Social Economy: A few steps left for a statute for EU cross-border non-profit organisations ?
The most common legal forms of non-profit organisations are mainly associations and foundations. These two legal forms are the most defined in various European legal codes. However, they are far from being the only forms existing in most EU member states.
Here’s a brief summary about one of the latest papers from the EU JURI Committee on this issue and the solutions it promotes.
Informal meeting of Justice and Home Affairs ministers in Ljubljana, Slovenia. The chair of the JURI Committee, Mr Adrián Vázquez Lázara, was also part of this meeting
Source: JURI Committee Press, Twitter
A more common use of existing statuses for social economy organisations
As the social economy gains momentum in the EU, especially in Western countries, some legal forms until now marginally used by some social enterprises are becoming more common. Mutuals, like cooperatives, are far from being linked to an exclusively profitable character, as they underlie “a progressive objective of functional neutralisation of legal forms”. Sometimes, at the national level, there are even “public benefit organisation” statutes for NFPs that have objectives deemed to be of public interest. This distinction is innovative because this status can be obtained by organisations with commercial activities, just as it can be obtained by companies with a limited redistribution of dividends and profits to their shareholders. In Italy and France, for example, the status of “third sector entity” and ESUS accreditation exist respectively. Legislation therefore seems to be moving in this direction, particularly in Western European countries, where the social economy is the most established and where its definition is being extended to include the “third sector”.
Secondly, behind these statutes there are special tax treatments. Indeed, NFPs very often benefit from advantageous taxation, starting with the existence of tax-free donations.
The place of the non-profit sector in the EU treaties and its judicial interpretation
However, this placing of non-profit organisations and their status on the European agenda is not recent. The TFEU explicitly mentions them (Article 54(2)), while the TEU emphasizes “their fundamental role” (Article 11(2)) without giving further details. However, it is above all the case law of the CJEU that interprets the articles of these treaties. It focuses, for example, on the removal of legal obstacles to their cross-border activity (European Commission v. Austria, C-10/10, 2011), on equal treatment with organisations subject to another legal regime, particularly with regard to competition law (Ambulanz Glöckner, C-475/99, 2001), or on the recognition of specificities to justify derogation from the ordinary legal regime for public contracts (Italy Emergenza, C-424/18, 2019).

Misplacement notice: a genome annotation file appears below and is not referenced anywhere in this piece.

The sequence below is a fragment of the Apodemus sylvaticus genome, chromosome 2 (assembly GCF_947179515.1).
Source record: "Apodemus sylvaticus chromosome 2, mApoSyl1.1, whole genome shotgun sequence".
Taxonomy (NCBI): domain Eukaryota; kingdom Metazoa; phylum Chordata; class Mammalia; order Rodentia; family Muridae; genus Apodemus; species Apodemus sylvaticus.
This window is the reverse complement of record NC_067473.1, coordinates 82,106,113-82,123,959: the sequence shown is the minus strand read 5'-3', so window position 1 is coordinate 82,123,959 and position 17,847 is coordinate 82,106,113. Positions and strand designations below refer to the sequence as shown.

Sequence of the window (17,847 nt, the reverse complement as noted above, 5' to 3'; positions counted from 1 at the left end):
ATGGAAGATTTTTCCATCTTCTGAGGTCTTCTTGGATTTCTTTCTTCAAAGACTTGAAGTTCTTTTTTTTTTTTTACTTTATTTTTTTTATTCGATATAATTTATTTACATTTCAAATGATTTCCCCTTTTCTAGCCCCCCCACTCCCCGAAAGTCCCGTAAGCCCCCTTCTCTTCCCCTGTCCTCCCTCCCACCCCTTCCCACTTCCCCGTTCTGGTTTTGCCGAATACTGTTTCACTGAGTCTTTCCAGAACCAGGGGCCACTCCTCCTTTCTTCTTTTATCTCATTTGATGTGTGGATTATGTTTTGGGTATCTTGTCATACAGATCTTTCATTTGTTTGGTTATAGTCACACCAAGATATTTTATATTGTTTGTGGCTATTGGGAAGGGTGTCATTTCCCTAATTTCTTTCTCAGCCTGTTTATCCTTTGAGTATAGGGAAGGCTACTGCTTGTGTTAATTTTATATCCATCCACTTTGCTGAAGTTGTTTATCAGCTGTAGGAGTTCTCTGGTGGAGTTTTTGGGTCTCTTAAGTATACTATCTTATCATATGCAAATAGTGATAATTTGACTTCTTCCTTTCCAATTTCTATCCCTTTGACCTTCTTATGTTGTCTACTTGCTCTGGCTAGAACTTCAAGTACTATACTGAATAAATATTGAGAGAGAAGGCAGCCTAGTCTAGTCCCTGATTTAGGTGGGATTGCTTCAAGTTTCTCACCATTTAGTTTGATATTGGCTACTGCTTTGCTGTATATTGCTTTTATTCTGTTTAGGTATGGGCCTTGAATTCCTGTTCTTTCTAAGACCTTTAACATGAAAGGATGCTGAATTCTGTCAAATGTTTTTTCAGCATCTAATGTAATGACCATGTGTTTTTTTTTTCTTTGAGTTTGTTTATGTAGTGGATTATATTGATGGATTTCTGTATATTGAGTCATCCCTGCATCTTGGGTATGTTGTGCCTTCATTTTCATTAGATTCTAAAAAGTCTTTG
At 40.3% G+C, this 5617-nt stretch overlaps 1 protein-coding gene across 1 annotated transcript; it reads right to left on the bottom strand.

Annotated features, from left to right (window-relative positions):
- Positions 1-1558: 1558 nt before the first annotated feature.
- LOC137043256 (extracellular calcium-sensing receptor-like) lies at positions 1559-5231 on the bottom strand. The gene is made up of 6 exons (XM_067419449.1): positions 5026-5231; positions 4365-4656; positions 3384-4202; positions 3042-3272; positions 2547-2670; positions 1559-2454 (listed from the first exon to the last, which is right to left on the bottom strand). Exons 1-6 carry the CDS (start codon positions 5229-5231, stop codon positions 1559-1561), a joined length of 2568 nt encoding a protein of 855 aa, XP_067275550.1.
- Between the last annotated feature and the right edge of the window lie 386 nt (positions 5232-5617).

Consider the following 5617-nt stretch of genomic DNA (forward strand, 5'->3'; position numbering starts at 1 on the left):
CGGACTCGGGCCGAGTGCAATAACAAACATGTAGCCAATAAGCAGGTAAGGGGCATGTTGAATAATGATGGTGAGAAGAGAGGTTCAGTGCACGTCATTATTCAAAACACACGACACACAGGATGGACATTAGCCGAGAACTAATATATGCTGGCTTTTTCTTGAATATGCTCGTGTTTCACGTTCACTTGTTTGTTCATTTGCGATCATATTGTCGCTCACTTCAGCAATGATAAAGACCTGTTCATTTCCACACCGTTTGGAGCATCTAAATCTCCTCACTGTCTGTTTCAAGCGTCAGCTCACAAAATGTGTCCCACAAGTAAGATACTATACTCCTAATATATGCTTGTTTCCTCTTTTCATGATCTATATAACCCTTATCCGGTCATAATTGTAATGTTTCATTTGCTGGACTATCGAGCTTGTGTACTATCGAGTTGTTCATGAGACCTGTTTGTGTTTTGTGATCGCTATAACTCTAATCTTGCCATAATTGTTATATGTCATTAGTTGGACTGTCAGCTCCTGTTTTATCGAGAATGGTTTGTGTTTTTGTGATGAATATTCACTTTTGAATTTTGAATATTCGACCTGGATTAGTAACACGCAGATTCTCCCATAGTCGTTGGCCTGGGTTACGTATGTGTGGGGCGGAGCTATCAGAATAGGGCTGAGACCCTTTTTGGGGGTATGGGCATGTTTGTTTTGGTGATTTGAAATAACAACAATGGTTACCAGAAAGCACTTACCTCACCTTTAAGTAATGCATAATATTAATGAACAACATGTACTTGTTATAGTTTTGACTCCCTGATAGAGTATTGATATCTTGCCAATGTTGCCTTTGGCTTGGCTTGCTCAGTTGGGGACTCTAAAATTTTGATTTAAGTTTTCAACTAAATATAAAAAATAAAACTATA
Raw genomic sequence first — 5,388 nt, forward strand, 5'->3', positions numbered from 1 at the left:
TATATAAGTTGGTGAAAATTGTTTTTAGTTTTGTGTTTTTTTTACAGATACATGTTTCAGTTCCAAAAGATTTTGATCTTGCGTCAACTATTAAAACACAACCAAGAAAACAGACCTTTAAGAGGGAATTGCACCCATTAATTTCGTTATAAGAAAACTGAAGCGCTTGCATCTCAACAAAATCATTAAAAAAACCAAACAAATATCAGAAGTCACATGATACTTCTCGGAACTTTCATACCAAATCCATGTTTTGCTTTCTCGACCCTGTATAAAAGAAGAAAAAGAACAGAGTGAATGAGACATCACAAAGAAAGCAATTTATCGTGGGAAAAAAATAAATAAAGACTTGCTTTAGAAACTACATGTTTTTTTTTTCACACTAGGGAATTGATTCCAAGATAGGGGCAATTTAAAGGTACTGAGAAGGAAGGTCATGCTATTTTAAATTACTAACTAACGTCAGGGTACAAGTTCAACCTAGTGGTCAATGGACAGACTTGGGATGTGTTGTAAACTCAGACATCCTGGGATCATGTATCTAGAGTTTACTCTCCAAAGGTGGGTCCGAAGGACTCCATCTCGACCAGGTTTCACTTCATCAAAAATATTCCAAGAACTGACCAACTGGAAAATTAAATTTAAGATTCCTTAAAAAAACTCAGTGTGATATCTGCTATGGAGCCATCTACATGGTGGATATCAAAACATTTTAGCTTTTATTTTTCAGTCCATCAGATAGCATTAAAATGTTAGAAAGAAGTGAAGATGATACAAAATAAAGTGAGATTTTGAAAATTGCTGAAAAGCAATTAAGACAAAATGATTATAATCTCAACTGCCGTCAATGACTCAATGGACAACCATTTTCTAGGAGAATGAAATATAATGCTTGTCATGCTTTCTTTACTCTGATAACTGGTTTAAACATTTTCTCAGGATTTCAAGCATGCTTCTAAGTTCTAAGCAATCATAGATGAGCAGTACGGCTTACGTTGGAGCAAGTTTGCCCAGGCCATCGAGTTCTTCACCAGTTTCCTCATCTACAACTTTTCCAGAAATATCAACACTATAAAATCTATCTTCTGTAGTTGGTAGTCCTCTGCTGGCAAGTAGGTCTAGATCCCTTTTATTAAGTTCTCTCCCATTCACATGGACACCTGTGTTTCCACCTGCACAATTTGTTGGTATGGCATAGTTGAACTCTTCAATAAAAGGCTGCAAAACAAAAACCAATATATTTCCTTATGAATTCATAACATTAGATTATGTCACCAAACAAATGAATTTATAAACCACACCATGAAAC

Despite this long-standing recognition by the Treaties as well as by the competent courts, NPOs do not have a status under European competition law. However, associations and other NPOs have been campaigning for some 30 years to obtain such a status. It is only recently that the issue has come back on the table, notably through a resolution of the European Parliament in which the Commission is asked to take measures to establish such a statute (Resolution of 5 July 2018 with recommendations to the Commission on a Statute for social and solidarity-based enterprises, 2016/2237).
Such a reform of the current legal framework would disrupt the current status quo which is neither desirable nor sustainable for NPOs. Several options are prioritised by the European legislator. The first of these would replicate the old idea of having a European legal form of this kind. The problem with this proposal is that it requires a unanimous decision as it would use Art. 352 TFEU as the legal basis. The second option would introduce these statutes via the enhanced cooperation mechanism, which would circumvent unanimity. In this case, developments in national legislation would not necessarily be taken into account.
Buildings of the Court of Justice of the EU in Luxembourg, Luxembourg
Source: Pixabay (image free of rights)
A third option seeks to establish, via a directive, a kind of status or label similar to those already in place in France or Italy. Such a label would allow an NPO to be recognised in all Member States, regardless of where it is domiciled. Member States would therefore be obliged to grant foreign organisations with this label the same rights, benefits and tax and legal obligations as national organisations with it.
Mr Nicolas Schmit, European Commissionner for Jobs and Social Rights,
who will present the EU Action Plan on Social Economy in November.
Source: CC-BY-4.0: © European Union 2019 – Source: EP
The latest report of the JURI Committee seems to be moving towards this third way. It is, according to the Committee and DG Internal Affairs, the most worthy of recommendation in view of its potential realisation and the objectives of European legislation in this field. This report does not represent integrally the Social Good Accelerator’s thoughts and wishes on that field, but we believe that it goes in the good direction. More information would highlight this issue with the publication of the EU Action Plan on Social Economy in November.
– JURI Committee of the European Parliament, A statute for European cross-border associations and non-profit organizations, 2021.